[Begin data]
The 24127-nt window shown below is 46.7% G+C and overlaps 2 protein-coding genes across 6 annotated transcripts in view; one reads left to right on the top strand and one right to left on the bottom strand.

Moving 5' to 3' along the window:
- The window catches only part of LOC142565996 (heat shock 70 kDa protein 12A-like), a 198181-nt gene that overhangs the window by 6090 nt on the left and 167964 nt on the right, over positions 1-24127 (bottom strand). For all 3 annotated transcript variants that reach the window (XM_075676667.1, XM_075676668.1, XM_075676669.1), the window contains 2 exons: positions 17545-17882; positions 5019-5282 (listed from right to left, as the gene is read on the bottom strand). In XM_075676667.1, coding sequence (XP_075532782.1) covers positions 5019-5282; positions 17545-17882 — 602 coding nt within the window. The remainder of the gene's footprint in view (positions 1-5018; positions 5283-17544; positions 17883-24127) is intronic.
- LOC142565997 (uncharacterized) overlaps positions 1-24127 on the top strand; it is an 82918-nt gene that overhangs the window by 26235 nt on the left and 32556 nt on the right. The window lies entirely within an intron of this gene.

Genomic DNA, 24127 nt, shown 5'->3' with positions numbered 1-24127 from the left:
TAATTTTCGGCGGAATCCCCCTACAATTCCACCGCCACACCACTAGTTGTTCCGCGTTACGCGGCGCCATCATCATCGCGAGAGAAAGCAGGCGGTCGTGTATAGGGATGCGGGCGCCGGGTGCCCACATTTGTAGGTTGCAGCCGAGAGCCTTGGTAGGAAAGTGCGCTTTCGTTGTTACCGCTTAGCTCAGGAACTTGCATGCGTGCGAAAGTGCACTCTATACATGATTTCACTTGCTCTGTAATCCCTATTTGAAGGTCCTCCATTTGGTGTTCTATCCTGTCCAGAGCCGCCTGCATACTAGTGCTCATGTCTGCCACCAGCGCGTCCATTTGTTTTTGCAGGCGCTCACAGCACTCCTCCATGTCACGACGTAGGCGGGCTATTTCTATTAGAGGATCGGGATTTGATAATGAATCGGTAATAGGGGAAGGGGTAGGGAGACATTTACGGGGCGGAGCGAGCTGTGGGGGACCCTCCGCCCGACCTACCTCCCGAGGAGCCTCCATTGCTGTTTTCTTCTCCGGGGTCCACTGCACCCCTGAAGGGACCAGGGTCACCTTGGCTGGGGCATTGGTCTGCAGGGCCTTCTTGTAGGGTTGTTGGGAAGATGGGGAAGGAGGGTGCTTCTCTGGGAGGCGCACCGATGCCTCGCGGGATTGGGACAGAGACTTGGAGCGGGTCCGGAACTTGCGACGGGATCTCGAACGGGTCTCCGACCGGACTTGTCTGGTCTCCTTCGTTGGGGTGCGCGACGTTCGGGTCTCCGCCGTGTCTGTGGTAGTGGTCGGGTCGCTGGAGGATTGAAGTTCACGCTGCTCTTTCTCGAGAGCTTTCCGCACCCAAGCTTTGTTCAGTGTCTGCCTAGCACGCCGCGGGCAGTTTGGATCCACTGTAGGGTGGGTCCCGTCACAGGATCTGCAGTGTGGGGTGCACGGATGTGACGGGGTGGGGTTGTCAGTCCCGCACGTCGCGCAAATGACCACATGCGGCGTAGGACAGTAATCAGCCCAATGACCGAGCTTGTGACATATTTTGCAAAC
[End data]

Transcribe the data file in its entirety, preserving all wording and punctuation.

The 24127-nt window shown below is 46.7% G+C and overlaps 2 protein-coding genes across 6 annotated transcripts in view; one reads left to right on the top strand and one right to left on the bottom strand.

Moving 5' to 3' along the window:
- The window catches only part of LOC142565996 (heat shock 70 kDa protein 12A-like), a 198181-nt gene that overhangs the window by 6090 nt on the left and 167964 nt on the right, over positions 1-24127 (bottom strand). For all 3 annotated transcript variants that reach the window (XM_075676667.1, XM_075676668.1, XM_075676669.1), the window contains 2 exons: positions 17545-17882; positions 5019-5282 (listed from right to left, as the gene is read on the bottom strand). In XM_075676667.1, coding sequence (XP_075532782.1) covers positions 5019-5282; positions 17545-17882 — 602 coding nt within the window. The remainder of the gene's footprint in view (positions 1-5018; positions 5283-17544; positions 17883-24127) is intronic.
- LOC142565997 (uncharacterized) overlaps positions 1-24127 on the top strand; it is an 82918-nt gene that overhangs the window by 26235 nt on the left and 32556 nt on the right. The window lies entirely within an intron of this gene.

Genomic DNA, 24127 nt, shown 5'->3' with positions numbered 1-24127 from the left:
TAATTTTCGGCGGAATCCCCCTACAATTCCACCGCCACACCACTAGTTGTTCCGCGTTACGCGGCGCCATCATCATCGCGAGAGAAAGCAGGCGGTCGTGTATAGGGATGCGGGCGCCGGGTGCCCACATTTGTAGGTTGCAGCCGAGAGCCTTGGTAGGAAAGTGCGCTTTCGTTGTTACCGCTTAGCTCAGGAACTTGCATGCGTGCGAAAGTGCACTCTATACATGATTTCACTTGCTCTGTAATCCCTATTTGAAGGTCCTCCATTTGGTGTTCTATCCTGTCCAGAGCCGCCTGCATACTAGTGCTCATGTCTGCCACCAGCGCGTCCATTTGTTTTTGCAGGCGCTCACAGCACTCCTCCATGTCACGACGTAGGCGGGCTATTTCTATTAGAGGATCGGGATTTGATAATGAATCGGTAATAGGGGAAGGGGTAGGGAGACATTTACGGGGCGGAGCGAGCTGTGGGGGACCCTCCGCCCGACCTACCTCCCGAGGAGCCTCCATTGCTGTTTTCTTCTCCGGGGTCCACTGCACCCCTGAAGGGACCAGGGTCACCTTGGCTGGGGCATTGGTCTGCAGGGCCTTCTTGTAGGGTTGTTGGGAAGATGGGGAAGGAGGGTGCTTCTCTGGGAGGCGCACCGATGCCTCGCGGGATTGGGACAGAGACTTGGAGCGGGTCCGGAACTTGCGACGGGATCTCGAACGGGTCTCCGACCGGACTTGTCTGGTCTCCTTCGTTGGGGTGCGCGACGTTCGGGTCTCCGCCGTGTCTGTGGTAGTGGTCGGGTCGCTGGAGGATTGAAGTTCACGCTGCTCTTTCTCGAGAGCTTTCCGCACCCAAGCTTTGTTCAGTGTCTGCCTAGCACGCCGCGGGCAGTTTGGATCCACTGTAGGGTGGGTCCCGTCACAGGATCTGCAGTGTGGGGTGCACGGATGTGACGGGGTGGGGTTGTCAGTCCCGCACGTCGCGCAAATGACCACATGCGGCGTAGGACAGTAATCAGCCCAATGACCGAGCTTGTGACATATTTTGCAAAC